CAISTOR ST EDMUND (3)

  

Caistor Camp, north wall, 2009.

Caistor Camp, north wall, 2009.

Caistor is known to have been the Regional Capital of the Iceni lands in Roman times, and there is a strong supposition that before that it was an Iron Age centre. In the Neolithic Age nearby Arminghall had been the site of the place of ritual that we know of as Woodhenge. With all this  pre-history, Anglo-Saxon Caistor gets little attention, in spite of the fact that a large pagan burial site of the early post Roman (i.e. Saxon) period is known to exist in Caistor. The Anglo-Saxon town would have been of wooden buildings that have left little trace of their existence, and the site has not been discovered; it has not even been looked for in any meaningful sense as far as I am aware.

There is a feeling that by the the beginning of late Anglo-Saxon times Norwich had already become the main town in Norfolk, leaving Caistor as the small settlement that it remains today; but  Norwich may have taken some years to overtake Caistor.   In the ninth century Caistor was perhaps still functioning as a town. Norwich was created by the Vikings who arrived to settle in East Anglia in 880. As a political power the Vikings were defeated by Edward the Elder (son of Alfred the Great) in 917, but as a cultural force their influence endured long after. There are still many roads in Norwich that have Viking names; ‘gate’ is a Norse word for ‘way’, and in the city we have Pottergate, Colegate, Fishergate, Finkelgate, Westlegate and Newgate (now Surrey Street) among others. These are not necessarily all places of late ninth/early tenth century date. Bishopsgate for instance is a good example. This street obviously got its name after the see was transferred to Norwich from Thetford by the Normans at the end of the eleventh century. Before that it had been called Holmstrete. Viking influence on the language thus lasted long after their political independence was extinguished.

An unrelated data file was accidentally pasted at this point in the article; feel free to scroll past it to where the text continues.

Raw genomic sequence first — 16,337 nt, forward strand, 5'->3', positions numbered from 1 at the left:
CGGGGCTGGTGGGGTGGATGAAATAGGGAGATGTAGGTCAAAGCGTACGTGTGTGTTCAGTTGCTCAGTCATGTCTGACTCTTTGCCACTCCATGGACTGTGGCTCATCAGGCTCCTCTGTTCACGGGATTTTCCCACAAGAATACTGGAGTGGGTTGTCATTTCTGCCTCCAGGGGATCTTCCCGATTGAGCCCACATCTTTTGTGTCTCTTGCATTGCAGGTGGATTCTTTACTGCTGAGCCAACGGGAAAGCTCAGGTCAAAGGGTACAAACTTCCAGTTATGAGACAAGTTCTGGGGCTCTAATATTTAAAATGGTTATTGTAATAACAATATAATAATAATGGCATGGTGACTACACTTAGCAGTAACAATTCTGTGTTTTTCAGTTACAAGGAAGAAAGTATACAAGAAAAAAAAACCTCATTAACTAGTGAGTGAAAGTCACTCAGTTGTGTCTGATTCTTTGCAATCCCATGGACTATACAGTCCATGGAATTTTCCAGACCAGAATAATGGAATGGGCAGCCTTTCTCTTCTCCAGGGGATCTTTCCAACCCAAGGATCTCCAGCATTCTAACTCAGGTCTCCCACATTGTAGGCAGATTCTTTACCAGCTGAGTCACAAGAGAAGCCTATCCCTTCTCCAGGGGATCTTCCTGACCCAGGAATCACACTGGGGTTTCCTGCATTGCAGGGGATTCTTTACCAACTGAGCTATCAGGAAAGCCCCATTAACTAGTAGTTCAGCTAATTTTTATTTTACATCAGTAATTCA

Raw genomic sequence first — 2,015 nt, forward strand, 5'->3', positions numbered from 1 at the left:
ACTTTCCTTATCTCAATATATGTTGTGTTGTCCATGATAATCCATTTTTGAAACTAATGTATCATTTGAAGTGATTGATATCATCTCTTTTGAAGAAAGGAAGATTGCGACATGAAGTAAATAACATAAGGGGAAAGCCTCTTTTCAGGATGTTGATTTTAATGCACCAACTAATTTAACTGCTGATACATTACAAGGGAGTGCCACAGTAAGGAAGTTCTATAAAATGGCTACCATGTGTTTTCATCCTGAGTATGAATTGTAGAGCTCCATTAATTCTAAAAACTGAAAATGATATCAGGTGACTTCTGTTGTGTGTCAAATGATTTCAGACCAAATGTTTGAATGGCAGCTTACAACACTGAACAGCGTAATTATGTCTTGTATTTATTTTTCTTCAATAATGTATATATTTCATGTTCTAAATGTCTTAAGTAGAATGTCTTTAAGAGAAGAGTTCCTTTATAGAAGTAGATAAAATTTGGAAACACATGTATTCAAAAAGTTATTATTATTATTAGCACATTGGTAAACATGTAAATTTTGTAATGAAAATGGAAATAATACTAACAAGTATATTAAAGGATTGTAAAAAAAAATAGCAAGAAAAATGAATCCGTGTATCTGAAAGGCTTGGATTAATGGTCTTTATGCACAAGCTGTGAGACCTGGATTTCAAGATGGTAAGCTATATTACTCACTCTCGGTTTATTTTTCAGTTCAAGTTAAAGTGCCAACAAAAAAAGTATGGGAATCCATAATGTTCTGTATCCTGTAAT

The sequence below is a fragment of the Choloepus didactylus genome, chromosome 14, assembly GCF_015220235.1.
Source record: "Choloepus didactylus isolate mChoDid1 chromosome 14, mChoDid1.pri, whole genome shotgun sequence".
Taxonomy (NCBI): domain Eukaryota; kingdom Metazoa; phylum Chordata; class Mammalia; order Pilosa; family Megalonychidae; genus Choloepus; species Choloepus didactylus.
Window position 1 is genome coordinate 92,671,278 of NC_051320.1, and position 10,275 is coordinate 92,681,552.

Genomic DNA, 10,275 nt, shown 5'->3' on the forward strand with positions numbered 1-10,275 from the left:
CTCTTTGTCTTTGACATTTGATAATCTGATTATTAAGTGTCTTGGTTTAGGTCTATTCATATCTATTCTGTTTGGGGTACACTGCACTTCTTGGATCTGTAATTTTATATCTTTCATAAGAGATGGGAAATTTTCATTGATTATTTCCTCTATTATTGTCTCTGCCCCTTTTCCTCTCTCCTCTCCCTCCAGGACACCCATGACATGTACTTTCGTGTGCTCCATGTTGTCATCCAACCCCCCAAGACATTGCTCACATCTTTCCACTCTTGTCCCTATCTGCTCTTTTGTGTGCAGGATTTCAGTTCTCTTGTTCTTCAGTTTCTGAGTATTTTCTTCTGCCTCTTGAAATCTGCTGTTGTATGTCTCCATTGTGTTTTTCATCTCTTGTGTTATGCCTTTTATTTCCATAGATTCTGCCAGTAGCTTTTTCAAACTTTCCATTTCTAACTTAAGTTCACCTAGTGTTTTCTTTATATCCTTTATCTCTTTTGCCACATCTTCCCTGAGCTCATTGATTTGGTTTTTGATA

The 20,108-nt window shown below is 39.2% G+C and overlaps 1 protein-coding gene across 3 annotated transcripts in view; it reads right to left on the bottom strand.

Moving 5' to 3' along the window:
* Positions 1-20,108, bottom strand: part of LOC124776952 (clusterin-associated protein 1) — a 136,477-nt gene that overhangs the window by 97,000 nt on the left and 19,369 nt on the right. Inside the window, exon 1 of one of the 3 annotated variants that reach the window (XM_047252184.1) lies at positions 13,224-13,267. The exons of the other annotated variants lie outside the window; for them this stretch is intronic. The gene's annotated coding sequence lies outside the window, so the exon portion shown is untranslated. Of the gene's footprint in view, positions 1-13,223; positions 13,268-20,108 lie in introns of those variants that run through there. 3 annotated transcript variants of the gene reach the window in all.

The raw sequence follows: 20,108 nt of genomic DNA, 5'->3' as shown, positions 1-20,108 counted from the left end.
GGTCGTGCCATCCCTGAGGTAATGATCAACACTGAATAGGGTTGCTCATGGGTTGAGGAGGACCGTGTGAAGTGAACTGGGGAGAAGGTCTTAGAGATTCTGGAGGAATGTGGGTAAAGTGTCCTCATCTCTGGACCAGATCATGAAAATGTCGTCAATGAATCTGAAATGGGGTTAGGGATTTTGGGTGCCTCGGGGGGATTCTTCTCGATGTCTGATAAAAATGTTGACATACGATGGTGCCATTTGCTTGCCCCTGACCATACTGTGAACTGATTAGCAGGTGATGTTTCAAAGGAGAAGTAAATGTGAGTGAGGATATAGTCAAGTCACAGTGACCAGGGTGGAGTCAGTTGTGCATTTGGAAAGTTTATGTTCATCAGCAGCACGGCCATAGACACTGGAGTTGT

How the rivers around Caistor may have looked in the 10th century.

How the rivers around Caistor may have looked in the 10th century.

The beginning of the end for Caistor came in November 869 when the invading Danes sacked the town. By November the Danes were anxious to find a good secure place to camp down and make their winter quarters, having arrived in East Anglia by ship earlier in that year. The land based Danes on horseback had already made their winter quarters at Thetford as we are told in the Anglo-Saxon Chronicle. The seamen raiders chose the old Roman town of Venta Icenorum to establish their camp. Even today the ramparts and walls are extensive; over a thousand years ago the walls would have stood tall and almost complete. They would have been easy to defend. It was also accessible by boat, so on both counts it was ideal. It was in a similar riverside position to the walled towns of York and Nottingham where the Danes had camped in previous years.  This is not history you will read in any books; it is the result of my careful study of the written medieval accounts and my intimate knowledge of the topography of East Anglia.